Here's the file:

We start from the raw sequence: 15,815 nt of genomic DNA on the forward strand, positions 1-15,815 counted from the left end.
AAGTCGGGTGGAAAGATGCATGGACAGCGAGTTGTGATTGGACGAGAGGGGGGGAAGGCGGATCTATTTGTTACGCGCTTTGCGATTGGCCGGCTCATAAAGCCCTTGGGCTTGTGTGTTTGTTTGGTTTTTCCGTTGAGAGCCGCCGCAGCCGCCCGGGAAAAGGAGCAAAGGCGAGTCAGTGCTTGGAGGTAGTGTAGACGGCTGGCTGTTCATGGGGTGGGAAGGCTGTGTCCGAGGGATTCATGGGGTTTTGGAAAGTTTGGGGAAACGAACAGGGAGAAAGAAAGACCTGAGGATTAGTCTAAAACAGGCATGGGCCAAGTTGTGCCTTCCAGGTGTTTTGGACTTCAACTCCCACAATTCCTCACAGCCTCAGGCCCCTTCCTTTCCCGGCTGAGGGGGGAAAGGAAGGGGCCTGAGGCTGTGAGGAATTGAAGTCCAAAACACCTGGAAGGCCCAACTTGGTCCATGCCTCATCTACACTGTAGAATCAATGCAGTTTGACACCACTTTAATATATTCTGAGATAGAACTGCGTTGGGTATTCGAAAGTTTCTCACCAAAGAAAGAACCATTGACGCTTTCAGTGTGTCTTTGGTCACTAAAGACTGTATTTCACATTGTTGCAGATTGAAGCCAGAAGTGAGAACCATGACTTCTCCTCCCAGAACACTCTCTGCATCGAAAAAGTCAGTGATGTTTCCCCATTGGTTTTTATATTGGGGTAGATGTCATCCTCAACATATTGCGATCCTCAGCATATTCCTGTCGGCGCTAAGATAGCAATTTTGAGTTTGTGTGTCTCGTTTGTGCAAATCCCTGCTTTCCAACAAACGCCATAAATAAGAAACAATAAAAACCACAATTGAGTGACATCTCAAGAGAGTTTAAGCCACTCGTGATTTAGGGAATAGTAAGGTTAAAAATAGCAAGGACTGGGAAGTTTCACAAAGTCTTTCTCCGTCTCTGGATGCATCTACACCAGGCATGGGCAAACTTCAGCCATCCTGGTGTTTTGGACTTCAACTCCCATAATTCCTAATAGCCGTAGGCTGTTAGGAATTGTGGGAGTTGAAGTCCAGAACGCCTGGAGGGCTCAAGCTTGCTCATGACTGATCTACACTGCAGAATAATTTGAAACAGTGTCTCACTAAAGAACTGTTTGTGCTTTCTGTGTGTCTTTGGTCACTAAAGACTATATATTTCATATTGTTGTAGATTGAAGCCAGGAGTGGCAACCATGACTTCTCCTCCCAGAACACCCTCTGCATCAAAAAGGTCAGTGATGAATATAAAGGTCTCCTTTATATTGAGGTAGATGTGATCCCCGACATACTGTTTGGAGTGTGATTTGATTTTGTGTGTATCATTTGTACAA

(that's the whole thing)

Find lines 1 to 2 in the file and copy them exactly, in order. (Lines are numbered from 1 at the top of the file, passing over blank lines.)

We start from the raw sequence: 15,815 nt of genomic DNA on the forward strand, positions 1-15,815 counted from the left end.
AAGTCGGGTGGAAAGATGCATGGACAGCGAGTTGTGATTGGACGAGAGGGGGGGAAGGCGGATCTATTTGTTACGCGCTTTGCGATTGGCCGGCTCATAAAGCCCTTGGGCTTGTGTGTTTGTTTGGTTTTTCCGTTGAGAGCCGCCGCAGCCGCCCGGGAAAAGGAGCAAAGGCGAGTCAGTGCTTGGAGGTAGTGTAGACGGCTGGCTGTTCATGGGGTGGGAAGGCTGTGTCCGAGGGATTCATGGGGTTTTGGAAAGTTTGGGGAAACGAACAGGGAGAAAGAAAGACCTGAGGATTAGTCTAAAACAGGCATGGGCCAAGTTGTGCCTTCCAGGTGTTTTGGACTTCAACTCCCACAATTCCTCACAGCCTCAGGCCCCTTCCTTTCCCGGCTGAGGGGGGAAAGGAAGGGGCCTGAGGCTGTGAGGAATTGAAGTCCAAAACACCTGGAAGGCCCAACTTGGTCCATGCCTCATCTACACTGTAGAATCAATGCAGTTTGACACCACTTTAATATATTCTGAGATAGAACTGCGTTGGGTATTCGAAAGTTTCTCACCAAAGAAAGAACCATTGACGCTTTCAGTGTGTCTTTGGTCACTAAAGACTGTATTTCACATTGTTGCAGATTGAAGCCAGAAGTGAGAACCATGACTTCTCCTCCCAGAACACTCTCTGCATCGAAAAAGTCAGTGATGTTTCCCCATTGGTTTTTATATTGGGGTAGATGTCATCCTCAACATATTGCGATCCTCAGCATATTCCTGTCGGCGCTAAGATAGCAATTTTGAGTTTGTGTGTCTCGTTTGTGCAAATCCCTGCTTTCCAACAAACGCCATAAATAAGAAACAATAAAAACCACAATTGAGTGACATCTCAAGAGAGTTTAAGCCACTCGTGATTTAGGGAATAGTAAGGTTAAAAATAGCAAGGACTGGGAAGTTTCACAAAGTCTTTCTCCGTCTCTGGATGCATCTACACCAGGCATGGGCAAACTTCAGCCATCCTGGTGTTTTGGACTTCAACTCCCATAATTCCTAATAGCCGTAGGCTGTTAGGAATTGTGGGAGTTGAAGTCCAGAACGCCTGGAGGGCTCAAGCTTGCTCATGACTGATCTACACTGCAGAATAATTTGAAACAGTGTCTCACTAAAGAACTGTTTGTGCTTTCTGTGTGTCTTTGGTCACTAAAGACTATATATTTCATATTGTTGTAGATTGAAGCCAGGAGTGGCAACCATGACTTCTCCTCCCAGAACACCCTCTGCATCAAAAAGGTCAGTGATGAATATAAAGGTCTCCTTTATATTGAGGTAGATGTGATCCCCGACATACTGTTTGGAGTGTGATTTGATTTTGTGTGTATCATTTGTACAA